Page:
Baby Bonding and FMLA

A Family Medical Leave Act
Elga Lejarza-Penn

We like to call it “Baby bonding” but the Family Leave Act refers to it as “Leave to bond with a newborn child or a child placed for adoption or foster care”. By now, you probably figured out that I have love to talk and write about the Family Medical Leave Act (FMLA) and Americans with Disabilities Act (ADA). I conduct webinars and seminars on employment laws and these are my two favorite laws.

About a year ago while conducting a seminar on FMLA, I asked the participants what form they were using in their companies when employees request “baby bonding”. Usually the mothers are already out recovering from childbirth when they start baby bonding. My question was specifically in regards to the fathers. So a new father comes into the HR office and says “My wife just had a baby and I want to take FMLA”. In my previous companies I always used a Request for Leave Form and the employee would check off “baby bonding”. To my surprise I had several participants who responded “we use the Certification of Health Care Provider for Family Member’s Serious Health Condition”. I don’t know what face I made… but I am sure it was not a pretty one because everyone asked me “is that wrong?” I said “It does not sound right, unless the baby was born with a serious health condition, but let me do some research tonight”. When I got to my hotel room, I started reading everything I could find about it under the department of labor website (www.dol.gov).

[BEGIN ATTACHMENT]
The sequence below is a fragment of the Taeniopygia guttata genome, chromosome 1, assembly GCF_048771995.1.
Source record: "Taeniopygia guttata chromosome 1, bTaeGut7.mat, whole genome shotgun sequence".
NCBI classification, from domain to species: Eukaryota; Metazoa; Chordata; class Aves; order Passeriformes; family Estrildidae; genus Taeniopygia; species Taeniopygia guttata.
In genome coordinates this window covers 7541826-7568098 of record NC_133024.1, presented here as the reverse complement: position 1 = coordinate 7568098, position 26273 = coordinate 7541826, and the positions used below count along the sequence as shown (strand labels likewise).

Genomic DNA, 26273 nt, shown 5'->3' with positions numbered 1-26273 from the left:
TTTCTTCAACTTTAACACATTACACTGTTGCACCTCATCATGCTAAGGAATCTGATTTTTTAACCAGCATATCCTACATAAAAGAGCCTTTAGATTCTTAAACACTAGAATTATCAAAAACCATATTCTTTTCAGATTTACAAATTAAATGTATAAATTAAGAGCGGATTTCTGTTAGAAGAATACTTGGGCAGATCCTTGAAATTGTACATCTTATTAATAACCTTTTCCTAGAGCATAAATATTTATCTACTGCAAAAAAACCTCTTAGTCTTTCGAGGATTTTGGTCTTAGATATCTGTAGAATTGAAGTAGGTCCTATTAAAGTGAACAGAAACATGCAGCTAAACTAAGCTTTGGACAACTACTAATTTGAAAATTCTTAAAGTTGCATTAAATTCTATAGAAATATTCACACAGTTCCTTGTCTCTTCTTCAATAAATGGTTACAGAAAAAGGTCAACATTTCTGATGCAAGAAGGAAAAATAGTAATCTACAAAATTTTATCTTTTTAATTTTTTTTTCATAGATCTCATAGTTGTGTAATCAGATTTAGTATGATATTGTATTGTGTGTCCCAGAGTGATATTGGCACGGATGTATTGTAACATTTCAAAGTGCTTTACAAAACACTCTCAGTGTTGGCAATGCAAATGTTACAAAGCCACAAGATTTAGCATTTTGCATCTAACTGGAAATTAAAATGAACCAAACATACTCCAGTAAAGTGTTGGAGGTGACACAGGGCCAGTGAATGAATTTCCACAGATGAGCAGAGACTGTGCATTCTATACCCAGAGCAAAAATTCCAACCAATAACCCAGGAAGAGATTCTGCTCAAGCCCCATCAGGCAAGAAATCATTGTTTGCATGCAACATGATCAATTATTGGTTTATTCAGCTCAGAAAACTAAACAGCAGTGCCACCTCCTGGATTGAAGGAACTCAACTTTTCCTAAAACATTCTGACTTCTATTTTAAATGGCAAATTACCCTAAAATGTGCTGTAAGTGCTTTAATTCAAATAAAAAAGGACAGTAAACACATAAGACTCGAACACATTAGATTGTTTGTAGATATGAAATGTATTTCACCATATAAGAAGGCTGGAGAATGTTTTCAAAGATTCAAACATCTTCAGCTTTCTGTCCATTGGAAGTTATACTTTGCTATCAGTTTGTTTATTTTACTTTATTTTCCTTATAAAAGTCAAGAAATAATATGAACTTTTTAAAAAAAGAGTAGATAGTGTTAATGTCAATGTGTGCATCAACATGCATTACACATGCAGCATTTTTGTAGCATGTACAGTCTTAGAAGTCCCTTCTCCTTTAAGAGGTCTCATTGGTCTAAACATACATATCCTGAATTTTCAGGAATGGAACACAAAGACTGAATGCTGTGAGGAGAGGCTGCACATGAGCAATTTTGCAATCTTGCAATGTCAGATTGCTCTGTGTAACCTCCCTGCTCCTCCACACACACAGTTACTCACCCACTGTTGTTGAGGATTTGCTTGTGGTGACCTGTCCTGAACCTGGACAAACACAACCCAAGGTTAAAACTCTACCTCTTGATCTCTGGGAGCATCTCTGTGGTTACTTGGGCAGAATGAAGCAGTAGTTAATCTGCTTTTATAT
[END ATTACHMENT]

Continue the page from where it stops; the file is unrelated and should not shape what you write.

Well, there it was clear as water in Fact Sheet #28G, second paragraph in bold letters “The Employer may not request a certification for leave to bond with a newborn child or a child placed for adoption or foster care”; All you need is a simple request from the employee, preferably in writing.

My recommendation, create a “Request for Leave Form” if you are not using one. Yes, you still need to provide the employee the Eligibility Notice, Rights and Responsibilities Notice and the Designation Notice.

Under the FMLA, an employee can only take baby bonding in a “continuous basis” unless the employer agrees to allow “intermittent leave”. However if the parent is taking the leave to care for a newborn who was born with a serious health condition, then the parent can take the leave intermittently. This is the case when you will use the Certification of Health Care Provider for Family Member’s Serious Health Condition.

Another interesting thing with baby bonding is that it is one of the FMLA qualifying reasons when eligible spouses who work for the same employer are limited to a combined total of 12 workweeks of leave in a 12-month period.

So many exceptions here and there with FMLA … tricky, tricky, don’t you love it?

For a comprehensive 2 day training join me in Greenville, SC for my 2-Day FMLA, ADA and PDA Certificate Program starting August 26, 2019.

If you are looking for a refresher on FMLA and ADA and/or you are preparing for your HR Certification exam check out my 6 hour recorded review of “FMLA and ADA Compliance Certificate Program Everything You Ever Wanted to Know”.

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